News - Serious leader or sitting duck?

Appeasement is no match against Saddam

In the essential struggle to defend America against terrorism and terror states, the Democratic Party has become the Appeasement Party. Even as evil wraiths plot in distant caves to unleash on us unspeakable weapons, many Democrats have lost the nerve to defend our nation, our people and our way of life.

Just one year after 9-11, Beltway Democrats are finding every excuse not to take out Saddam Hussein. With rare exception, they call for more negotiation and more proof of the danger. Like the pea-brained ostrich, they bury their heads in the sand and pretend the threat doesn't exist. Jimmy Carter wants President Bush to hold off until Saddam explodes a nuclear bomb. Carter's plan? Return fire when we see the white of their mushroom cloud.

The patron saint of modern appeasement, Carter last week expressed "concern" not about Saddam's bid to acquire weapons of mass murder but Bush's eagerness to stop him. No surprise here. As president, Carter was more worried about America's "inordinate fear of communism" than the Soviet Union's vigorous spreading of it.

Sen. Tom Daschle, who beat the drums for attacking Iraq in 1998, has greeted Bush's drive to topple Saddam with petty partisanship and knee-jerk obstructionism. What Bush proposes, Daschle opposes, consequences be damned. Oblivious to the obvious, Daschle demands to know what has changed to require U.S. action now, as if he has missed every intelligence report on Iraq and every lesson of 9-11.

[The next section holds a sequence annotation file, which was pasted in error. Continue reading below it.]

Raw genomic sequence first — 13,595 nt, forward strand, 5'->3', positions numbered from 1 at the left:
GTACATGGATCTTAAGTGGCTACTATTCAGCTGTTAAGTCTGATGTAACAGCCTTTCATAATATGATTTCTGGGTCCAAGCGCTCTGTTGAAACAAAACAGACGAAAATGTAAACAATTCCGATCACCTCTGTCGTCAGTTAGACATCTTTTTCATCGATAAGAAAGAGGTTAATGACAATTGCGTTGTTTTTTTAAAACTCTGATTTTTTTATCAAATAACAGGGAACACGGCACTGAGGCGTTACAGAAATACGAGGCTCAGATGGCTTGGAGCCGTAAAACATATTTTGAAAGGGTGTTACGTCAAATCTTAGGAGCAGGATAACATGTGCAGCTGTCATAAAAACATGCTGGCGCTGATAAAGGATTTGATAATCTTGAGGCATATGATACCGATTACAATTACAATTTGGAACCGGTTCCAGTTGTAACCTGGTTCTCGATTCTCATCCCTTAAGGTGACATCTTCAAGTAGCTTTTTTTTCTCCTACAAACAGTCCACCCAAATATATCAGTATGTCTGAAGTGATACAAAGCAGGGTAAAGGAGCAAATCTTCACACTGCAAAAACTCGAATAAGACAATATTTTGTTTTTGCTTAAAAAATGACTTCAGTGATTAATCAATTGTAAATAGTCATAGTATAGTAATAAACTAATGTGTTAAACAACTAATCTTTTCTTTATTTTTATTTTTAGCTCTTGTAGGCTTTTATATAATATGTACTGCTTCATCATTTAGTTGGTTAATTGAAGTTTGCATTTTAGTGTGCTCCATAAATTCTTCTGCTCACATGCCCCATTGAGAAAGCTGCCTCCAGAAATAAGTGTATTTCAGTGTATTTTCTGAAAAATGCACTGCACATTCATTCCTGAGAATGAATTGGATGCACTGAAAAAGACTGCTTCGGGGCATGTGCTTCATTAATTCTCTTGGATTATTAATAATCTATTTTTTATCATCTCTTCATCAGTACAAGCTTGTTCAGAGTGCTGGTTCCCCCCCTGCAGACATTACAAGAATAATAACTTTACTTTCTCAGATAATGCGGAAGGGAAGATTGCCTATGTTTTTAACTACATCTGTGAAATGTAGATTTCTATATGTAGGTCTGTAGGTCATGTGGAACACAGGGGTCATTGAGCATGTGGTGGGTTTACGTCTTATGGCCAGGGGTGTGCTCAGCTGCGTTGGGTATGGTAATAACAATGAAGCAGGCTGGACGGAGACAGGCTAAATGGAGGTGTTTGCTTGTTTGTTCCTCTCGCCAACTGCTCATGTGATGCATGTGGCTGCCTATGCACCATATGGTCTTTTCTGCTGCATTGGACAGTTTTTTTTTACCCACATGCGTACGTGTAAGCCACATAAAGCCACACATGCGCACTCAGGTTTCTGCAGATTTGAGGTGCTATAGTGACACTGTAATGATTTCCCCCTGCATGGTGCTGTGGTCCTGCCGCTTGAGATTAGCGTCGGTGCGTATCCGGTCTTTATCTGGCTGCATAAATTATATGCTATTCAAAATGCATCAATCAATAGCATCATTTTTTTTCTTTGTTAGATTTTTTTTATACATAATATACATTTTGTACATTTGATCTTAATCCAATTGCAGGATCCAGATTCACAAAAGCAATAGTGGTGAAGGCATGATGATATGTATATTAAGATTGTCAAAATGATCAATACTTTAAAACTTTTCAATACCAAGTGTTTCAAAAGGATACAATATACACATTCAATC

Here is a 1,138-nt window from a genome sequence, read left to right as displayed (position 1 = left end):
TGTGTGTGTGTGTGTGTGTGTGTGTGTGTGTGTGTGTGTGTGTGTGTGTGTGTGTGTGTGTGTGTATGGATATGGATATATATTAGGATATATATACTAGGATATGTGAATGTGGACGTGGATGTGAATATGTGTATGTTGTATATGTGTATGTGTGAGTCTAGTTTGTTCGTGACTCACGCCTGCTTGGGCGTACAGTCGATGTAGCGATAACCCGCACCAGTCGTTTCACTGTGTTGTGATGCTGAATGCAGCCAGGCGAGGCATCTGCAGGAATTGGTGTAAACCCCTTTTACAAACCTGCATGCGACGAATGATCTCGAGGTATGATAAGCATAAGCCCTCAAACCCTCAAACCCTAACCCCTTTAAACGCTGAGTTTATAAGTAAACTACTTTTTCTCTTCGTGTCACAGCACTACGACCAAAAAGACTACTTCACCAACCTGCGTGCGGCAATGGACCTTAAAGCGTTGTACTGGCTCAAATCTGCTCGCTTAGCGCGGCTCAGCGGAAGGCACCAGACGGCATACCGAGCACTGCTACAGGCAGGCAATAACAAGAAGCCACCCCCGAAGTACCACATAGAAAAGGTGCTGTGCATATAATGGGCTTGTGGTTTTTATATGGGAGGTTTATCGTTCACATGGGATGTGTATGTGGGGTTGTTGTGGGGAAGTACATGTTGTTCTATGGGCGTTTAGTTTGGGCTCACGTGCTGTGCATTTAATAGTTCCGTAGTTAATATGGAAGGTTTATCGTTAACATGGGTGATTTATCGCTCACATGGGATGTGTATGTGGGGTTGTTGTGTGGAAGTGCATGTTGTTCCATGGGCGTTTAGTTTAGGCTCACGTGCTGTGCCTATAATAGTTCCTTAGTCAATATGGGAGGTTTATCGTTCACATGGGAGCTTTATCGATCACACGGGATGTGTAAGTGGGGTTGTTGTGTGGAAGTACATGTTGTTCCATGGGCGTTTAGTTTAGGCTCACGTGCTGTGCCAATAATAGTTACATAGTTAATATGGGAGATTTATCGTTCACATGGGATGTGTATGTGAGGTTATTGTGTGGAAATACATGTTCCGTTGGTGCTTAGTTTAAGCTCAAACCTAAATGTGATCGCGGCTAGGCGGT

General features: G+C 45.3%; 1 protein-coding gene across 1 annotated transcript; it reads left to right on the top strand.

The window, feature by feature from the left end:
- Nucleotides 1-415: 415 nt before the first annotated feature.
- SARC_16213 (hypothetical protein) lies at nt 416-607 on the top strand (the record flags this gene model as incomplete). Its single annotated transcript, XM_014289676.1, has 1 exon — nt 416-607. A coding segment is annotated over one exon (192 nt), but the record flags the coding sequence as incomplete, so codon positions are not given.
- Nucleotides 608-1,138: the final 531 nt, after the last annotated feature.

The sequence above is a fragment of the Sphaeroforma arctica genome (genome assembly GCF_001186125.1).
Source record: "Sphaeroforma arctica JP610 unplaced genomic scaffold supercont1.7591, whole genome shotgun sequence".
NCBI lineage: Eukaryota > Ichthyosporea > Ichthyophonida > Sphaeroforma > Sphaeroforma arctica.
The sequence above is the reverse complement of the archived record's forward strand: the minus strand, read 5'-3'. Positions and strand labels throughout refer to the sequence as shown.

Then there's Al Gore. Last week, Gore claimed people overseas are now more worried about America than al-Qaeda. I think Gore is wrong. But if he isn't, shame on the brainless foreigners — not Bush.

Echoing Bill Clinton, Gore said Bush should finish off al-Qaeda before addressing Iraq, which might make sense if we controlled Saddam's timetable. In the real world, Hussein is no less dangerous because Osama bin Laden's fate is uncertain.

Meanwhile, maverick Democratic Sen. Zell Miller firmly supports Bush's drive to de-fang Iraq. Miller did, however, toss a bone to party bosses with a recent op-ed posing mostly pointless questions about things like Bush's plans for post-war Iraq.

Frankly, I'm far more concerned about how the appeasers in Miller's party plan to avoid a post-apocalyptic America. They have no answers, only objections.

While Miller supports Bush's move to take out Saddam now, Sen. Max Cleland is another story. Even as he has tried to link himself to Bush in a pair of deceptive campaign ads, Cleland doesn't support the president — not on the war and not on much else. Firmly in the appeasement camp, Cleland recently ripped Bush as a "Lone Ranger" and said the U.S. shouldn't "rush to judgment" on Iraq. Cleland nonetheless admitted he would probably vote to authorize the use of force against Hussien.

Cleland wants it both ways, appealing to his liberal base by slamming Bush and then grudgingly going along with the president due to widespread constituent pressure. This is a pattern with Cleland, who voted 22 times to cut or delay Bush's tax cut before voting for final passage.

Cleland is a crafty politician. He knows he's more liberal than his constituents, and he likely won't rub their noses in it right before an election. If the Senate votes on Iraq before Election Day, count on Cleland to vote for the war against his own inclinations. If, however, he manages to win re-election and score six more years before he must again face Georgia voters, expect him to return to obstructing Bush and counseling a policy of appeasement toward the likes of Saddam Hussein.

Georgia voters face a critical choice in this year's Senate race. We must decide if we want a vigorous national defense that takes the battle to the terrorists — or a sitting-duck strategy of waiting around for the next spectacular attack before doing anything.

Serious times demand serious leaders.


For the record, Luke Boggs doubts Cleland's leadership, not his patriotism. ??

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